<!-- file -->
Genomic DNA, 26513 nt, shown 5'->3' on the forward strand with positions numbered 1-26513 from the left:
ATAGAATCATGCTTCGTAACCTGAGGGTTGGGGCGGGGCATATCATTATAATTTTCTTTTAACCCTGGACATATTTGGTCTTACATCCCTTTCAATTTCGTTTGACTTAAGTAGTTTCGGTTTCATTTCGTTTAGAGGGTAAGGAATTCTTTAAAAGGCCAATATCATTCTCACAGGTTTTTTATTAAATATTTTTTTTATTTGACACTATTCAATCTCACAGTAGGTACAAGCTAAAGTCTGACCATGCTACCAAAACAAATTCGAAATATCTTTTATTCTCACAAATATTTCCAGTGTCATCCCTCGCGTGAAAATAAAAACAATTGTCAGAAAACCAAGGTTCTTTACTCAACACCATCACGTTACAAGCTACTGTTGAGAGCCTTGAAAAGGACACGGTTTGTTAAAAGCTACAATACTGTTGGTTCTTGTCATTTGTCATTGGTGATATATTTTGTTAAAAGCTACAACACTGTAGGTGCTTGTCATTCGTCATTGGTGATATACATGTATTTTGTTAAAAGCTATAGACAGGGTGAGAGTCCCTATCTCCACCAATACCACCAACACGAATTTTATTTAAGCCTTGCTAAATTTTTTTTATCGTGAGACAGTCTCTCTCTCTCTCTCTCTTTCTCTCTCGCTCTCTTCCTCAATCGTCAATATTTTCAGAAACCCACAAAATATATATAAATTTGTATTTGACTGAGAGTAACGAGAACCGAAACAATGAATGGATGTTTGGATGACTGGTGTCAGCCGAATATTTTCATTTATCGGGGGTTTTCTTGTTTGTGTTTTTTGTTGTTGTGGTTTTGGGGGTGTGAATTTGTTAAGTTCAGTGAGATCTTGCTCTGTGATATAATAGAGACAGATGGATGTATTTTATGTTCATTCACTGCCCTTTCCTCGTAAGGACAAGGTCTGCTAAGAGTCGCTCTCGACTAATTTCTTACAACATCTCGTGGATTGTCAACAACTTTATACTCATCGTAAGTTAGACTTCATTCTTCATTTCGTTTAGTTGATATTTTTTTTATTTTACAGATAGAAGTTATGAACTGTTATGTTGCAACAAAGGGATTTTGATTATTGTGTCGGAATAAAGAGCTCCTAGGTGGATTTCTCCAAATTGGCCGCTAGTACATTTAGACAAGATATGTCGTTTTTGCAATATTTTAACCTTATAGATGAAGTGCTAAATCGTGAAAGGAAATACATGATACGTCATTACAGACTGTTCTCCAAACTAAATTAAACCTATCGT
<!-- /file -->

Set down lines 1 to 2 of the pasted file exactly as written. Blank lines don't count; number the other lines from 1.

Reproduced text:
Genomic DNA, 26513 nt, shown 5'->3' on the forward strand with positions numbered 1-26513 from the left:
ATAGAATCATGCTTCGTAACCTGAGGGTTGGGGCGGGGCATATCATTATAATTTTCTTTTAACCCTGGACATATTTGGTCTTACATCCCTTTCAATTTCGTTTGACTTAAGTAGTTTCGGTTTCATTTCGTTTAGAGGGTAAGGAATTCTTTAAAAGGCCAATATCATTCTCACAGGTTTTTTATTAAATATTTTTTTTATTTGACACTATTCAATCTCACAGTAGGTACAAGCTAAAGTCTGACCATGCTACCAAAACAAATTCGAAATATCTTTTATTCTCACAAATATTTCCAGTGTCATCCCTCGCGTGAAAATAAAAACAATTGTCAGAAAACCAAGGTTCTTTACTCAACACCATCACGTTACAAGCTACTGTTGAGAGCCTTGAAAAGGACACGGTTTGTTAAAAGCTACAATACTGTTGGTTCTTGTCATTTGTCATTGGTGATATATTTTGTTAAAAGCTACAACACTGTAGGTGCTTGTCATTCGTCATTGGTGATATACATGTATTTTGTTAAAAGCTATAGACAGGGTGAGAGTCCCTATCTCCACCAATACCACCAACACGAATTTTATTTAAGCCTTGCTAAATTTTTTTTATCGTGAGACAGTCTCTCTCTCTCTCTCTCTTTCTCTCTCGCTCTCTTCCTCAATCGTCAATATTTTCAGAAACCCACAAAATATATATAAATTTGTATTTGACTGAGAGTAACGAGAACCGAAACAATGAATGGATGTTTGGATGACTGGTGTCAGCCGAATATTTTCATTTATCGGGGGTTTTCTTGTTTGTGTTTTTTGTTGTTGTGGTTTTGGGGGTGTGAATTTGTTAAGTTCAGTGAGATCTTGCTCTGTGATATAATAGAGACAGATGGATGTATTTTATGTTCATTCACTGCCCTTTCCTCGTAAGGACAAGGTCTGCTAAGAGTCGCTCTCGACTAATTTCTTACAACATCTCGTGGATTGTCAACAACTTTATACTCATCGTAAGTTAGACTTCATTCTTCATTTCGTTTAGTTGATATTTTTTTTATTTTACAGATAGAAGTTATGAACTGTTATGTTGCAACAAAGGGATTTTGATTATTGTGTCGGAATAAAGAGCTCCTAGGTGGATTTCTCCAAATTGGCCGCTAGTACATTTAGACAAGATATGTCGTTTTTGCAATATTTTAACCTTATAGATGAAGTGCTAAATCGTGAAAGGAAATACATGATACGTCATTACAGACTGTTCTCCAAACTAAATTAAACCTATCGT